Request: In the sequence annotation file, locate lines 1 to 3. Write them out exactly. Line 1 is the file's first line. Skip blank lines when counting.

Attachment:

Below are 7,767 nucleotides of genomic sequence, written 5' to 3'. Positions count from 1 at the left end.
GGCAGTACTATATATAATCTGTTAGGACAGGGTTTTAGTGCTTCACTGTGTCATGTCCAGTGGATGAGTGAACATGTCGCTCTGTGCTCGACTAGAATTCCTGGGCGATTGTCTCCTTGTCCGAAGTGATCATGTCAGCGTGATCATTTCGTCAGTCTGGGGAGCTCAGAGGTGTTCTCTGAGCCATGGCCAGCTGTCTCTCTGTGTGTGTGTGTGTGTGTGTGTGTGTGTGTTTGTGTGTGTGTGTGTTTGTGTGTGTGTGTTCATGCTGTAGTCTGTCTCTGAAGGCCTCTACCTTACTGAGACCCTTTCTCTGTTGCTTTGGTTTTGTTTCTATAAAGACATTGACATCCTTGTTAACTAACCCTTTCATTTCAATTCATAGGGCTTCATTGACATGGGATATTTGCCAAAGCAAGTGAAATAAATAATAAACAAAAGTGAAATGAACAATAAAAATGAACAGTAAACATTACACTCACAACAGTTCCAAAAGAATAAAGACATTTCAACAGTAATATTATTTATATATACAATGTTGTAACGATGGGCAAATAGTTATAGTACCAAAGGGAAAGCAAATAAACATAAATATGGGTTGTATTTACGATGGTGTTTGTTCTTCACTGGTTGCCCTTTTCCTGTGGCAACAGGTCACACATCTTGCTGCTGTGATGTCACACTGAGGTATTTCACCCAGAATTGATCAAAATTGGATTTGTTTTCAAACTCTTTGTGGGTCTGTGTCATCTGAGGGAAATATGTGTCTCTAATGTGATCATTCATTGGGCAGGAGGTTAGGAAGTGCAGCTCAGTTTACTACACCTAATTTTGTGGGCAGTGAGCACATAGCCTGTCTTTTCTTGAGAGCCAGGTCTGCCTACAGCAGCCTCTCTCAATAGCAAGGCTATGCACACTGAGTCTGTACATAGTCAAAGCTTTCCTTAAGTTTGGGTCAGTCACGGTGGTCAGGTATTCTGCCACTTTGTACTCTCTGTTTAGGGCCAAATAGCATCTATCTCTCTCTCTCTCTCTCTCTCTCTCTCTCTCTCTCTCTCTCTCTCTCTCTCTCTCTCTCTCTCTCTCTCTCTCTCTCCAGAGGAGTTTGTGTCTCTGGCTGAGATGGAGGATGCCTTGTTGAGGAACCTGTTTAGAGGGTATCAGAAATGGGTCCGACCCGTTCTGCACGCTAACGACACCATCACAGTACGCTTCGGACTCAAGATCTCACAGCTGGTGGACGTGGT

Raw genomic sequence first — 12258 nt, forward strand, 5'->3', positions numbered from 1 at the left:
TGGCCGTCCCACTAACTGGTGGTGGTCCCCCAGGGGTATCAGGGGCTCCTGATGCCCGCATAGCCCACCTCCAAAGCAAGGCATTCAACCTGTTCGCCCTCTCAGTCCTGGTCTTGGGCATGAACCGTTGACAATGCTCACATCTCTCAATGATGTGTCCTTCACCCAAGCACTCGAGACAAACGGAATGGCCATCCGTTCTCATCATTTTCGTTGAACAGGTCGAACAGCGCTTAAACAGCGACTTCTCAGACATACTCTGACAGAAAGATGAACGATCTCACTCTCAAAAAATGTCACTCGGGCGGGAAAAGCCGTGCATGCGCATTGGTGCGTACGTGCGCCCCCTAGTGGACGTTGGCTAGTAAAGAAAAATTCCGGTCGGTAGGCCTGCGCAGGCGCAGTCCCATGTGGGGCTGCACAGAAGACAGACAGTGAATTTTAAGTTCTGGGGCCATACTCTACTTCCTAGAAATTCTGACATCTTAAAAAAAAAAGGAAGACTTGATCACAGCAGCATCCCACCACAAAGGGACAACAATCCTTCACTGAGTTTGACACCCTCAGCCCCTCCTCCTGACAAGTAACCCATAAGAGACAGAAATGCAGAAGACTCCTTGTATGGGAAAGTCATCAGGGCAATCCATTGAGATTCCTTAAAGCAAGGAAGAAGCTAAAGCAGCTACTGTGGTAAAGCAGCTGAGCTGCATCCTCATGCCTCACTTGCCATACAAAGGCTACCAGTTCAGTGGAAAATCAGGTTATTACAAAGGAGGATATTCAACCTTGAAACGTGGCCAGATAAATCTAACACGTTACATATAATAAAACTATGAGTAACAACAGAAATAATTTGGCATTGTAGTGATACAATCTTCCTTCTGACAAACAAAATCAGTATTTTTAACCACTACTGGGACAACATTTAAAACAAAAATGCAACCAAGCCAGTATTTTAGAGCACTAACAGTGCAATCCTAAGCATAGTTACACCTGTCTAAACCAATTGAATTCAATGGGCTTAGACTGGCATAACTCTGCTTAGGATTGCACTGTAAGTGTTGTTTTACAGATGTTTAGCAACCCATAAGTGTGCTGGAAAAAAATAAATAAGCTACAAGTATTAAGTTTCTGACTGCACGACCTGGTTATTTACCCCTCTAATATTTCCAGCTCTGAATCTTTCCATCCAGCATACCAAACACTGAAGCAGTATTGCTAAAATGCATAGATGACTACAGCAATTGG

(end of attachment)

Below are 7,767 nucleotides of genomic sequence, written 5' to 3'. Positions count from 1 at the left end.
GGCAGTACTATATATAATCTGTTAGGACAGGGTTTTAGTGCTTCACTGTGTCATGTCCAGTGGATGAGTGAACATGTCGCTCTGTGCTCGACTAGAATTCCTGGGCGATTGTCTCCTTGTCCGAAGTGATCATGTCAGCGTGATCATTTCGTCAGTCTGGGGAGCTCAGAGGTGTTCTCTGAGCCATGGCCAGCTGTCTCTCTGTGTGTGTGTGTGTGTGTGTGTGTGTGTGTTTGTGTGTGTGTGTGTTTGTGTGTGTGTGTTCATGCTGTAGTCTGTCTCTGAAGGCCTCTACCTTACTGAGACCCTTTCTCTGTTGCTTTGGTTTTGTTTCTATAAAGACATTGACATCCTTGTTAACTAACCCTTTCATTTCAATTCATAGGGCTTCATTGACATGGGATATTTGCCAAAGCAAGTGAAATAAATAATAAACAAAAGTGAAATGAACAATAAAAATGAACAGTAAACATTACACTCACAACAGTTCCAAAAGAATAAAGACATTTCAACAGTAATATTATTTATATATACAATGTTGTAACGATGGGCAAATAGTTATAGTACCAAAGGGAAAGCAAATAAACATAAATATGGGTTGTATTTACGATGGTGTTTGTTCTTCACTGGTTGCCCTTTTCCTGTGGCAACAGGTCACACATCTTGCTGCTGTGATGTCACACTGAGGTATTTCACCCAGAATTGATCAAAATTGGATTTGTTTTCAAACTCTTTGTGGGTCTGTGTCATCTGAGGGAAATATGTGTCTCTAATGTGATCATTCATTGGGCAGGAGGTTAGGAAGTGCAGCTCAGTTTACTACACCTAATTTTGTGGGCAGTGAGCACATAGCCTGTCTTTTCTTGAGAGCCAGGTCTGCCTACAGCAGCCTCTCTCAATAGCAAGGCTATGCACACTGAGTCTGTACATAGTCAAAGCTTTCCTTAAGTTTGGGTCAGTCACGGTGGTCAGGTATTCTGCCACTTTGTACTCTCTGTTTAGGGCCAAATAGCATCTATCTCTCTCTCTCTCTCTCTCTCTCTCTCTCTCTCTCTCTCTCTCTCTCTCTCTCTCTCTCTCTCTCTCTCTCTCTCTCCAGAGGAGTTTGTGTCTCTGGCTGAGATGGAGGATGCCTTGTTGAGGAACCTGTTTAGAGGGTATCAGAAATGGGTCCGACCCGTTCTGCACGCTAACGACACCATCACAGTACGCTTCGGACTCAAGATCTCACAGCTGGTGGACGTGGT

Raw genomic sequence first — 12258 nt, forward strand, 5'->3', positions numbered from 1 at the left: